Knights Of Labour Essay

1007 Words5 Pages

What did the Knights of Labor stand for, and why were some church officials opposed to their efforts and strategies? The Knights of Labor, officially known as, the Noble and Holy Order of the Knights of Labor was formed in the 1880’s by Uriah Stephens. Although Uriah Stephens was the founder, the most prominent leaders were Terence V. Powderly with the help of his step brother Joseph Bath. This order was formed to promote the working man, reject socialism and anarchism, as well as promoting the eight hour work day. In ways, this was seen as a labor union since the employers were well represented, but it was not well organized, which eventually led to the downfall of the group. The Knights of Labor was a diverse union that was open to all …show more content…

After an expansion in the mid 1880’s, the union lost many of its new member forcing them to become a small operation again. In 1893, the United States suffered an economic depression that lasted until 1897. This crisis caused the Knights of Labor to lose their importance. The existence of the Knights of Labor continued until 1949, when the few remaining members decided to no longer affiliate themselves with this …show more content…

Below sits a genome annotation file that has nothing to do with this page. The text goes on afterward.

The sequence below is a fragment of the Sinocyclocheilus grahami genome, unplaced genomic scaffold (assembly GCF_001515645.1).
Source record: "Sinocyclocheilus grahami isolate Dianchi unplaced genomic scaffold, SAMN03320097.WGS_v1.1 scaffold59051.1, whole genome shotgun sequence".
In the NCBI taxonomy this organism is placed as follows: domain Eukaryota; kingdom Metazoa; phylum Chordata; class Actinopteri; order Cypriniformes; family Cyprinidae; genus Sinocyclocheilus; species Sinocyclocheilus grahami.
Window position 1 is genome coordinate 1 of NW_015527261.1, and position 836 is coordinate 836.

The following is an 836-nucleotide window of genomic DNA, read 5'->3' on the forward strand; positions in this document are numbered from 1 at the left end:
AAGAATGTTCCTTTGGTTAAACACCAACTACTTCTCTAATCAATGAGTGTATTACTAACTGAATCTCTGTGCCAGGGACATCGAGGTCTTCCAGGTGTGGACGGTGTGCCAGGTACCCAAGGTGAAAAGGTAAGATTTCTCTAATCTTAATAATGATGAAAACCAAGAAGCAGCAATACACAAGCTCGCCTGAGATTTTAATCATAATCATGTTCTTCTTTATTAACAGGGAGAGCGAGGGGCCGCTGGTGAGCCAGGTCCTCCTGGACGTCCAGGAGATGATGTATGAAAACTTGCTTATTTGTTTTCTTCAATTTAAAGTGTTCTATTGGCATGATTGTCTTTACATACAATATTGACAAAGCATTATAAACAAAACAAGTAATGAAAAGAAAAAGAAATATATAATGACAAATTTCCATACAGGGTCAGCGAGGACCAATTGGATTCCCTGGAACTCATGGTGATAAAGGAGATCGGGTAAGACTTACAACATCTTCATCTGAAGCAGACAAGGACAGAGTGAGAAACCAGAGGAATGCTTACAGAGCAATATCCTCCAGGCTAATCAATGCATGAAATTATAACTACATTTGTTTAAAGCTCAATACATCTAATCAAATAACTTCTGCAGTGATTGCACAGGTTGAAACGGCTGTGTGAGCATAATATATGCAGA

These events caused the influence of the Knights of Labor to immensely decline. Many members of the union were left unsatisfied. This lead to the foster of the establishment of the American Federation of Labor (AFL) whose primary focus was to captivate economic benefits through collective bargaining. In this same year, there was an estimated amount of 700,000 members in the Knights of Labor union. In 1888, a significant event on the Knights of Labor timeline included the reconciliation between the KOL and the Catholic church. With this event taking place, Powderly was granted Vatican approval for Catholics to become members of the prominent union. Powderly had lost the re-election as the Grand Master Workman in 1893, which caused the Knights to decline immensely to only 75,000 members which little to no recovery. This group should have had a more prominent outcome affecting labor unions today. The Knights of Labor had a clear goal and only wished to help employers who did not have enough representation in the work force. They simply wanted to help men who had less freedoms and support than a slave. It was often stated that the industrial workers in the North were less well fed, had worse housing, and had rattier clothing than the slaves in the South. It does not seem right to give the workers in the North less freedoms and a harder life than slaves who have absolutely no freedom, and we're seen

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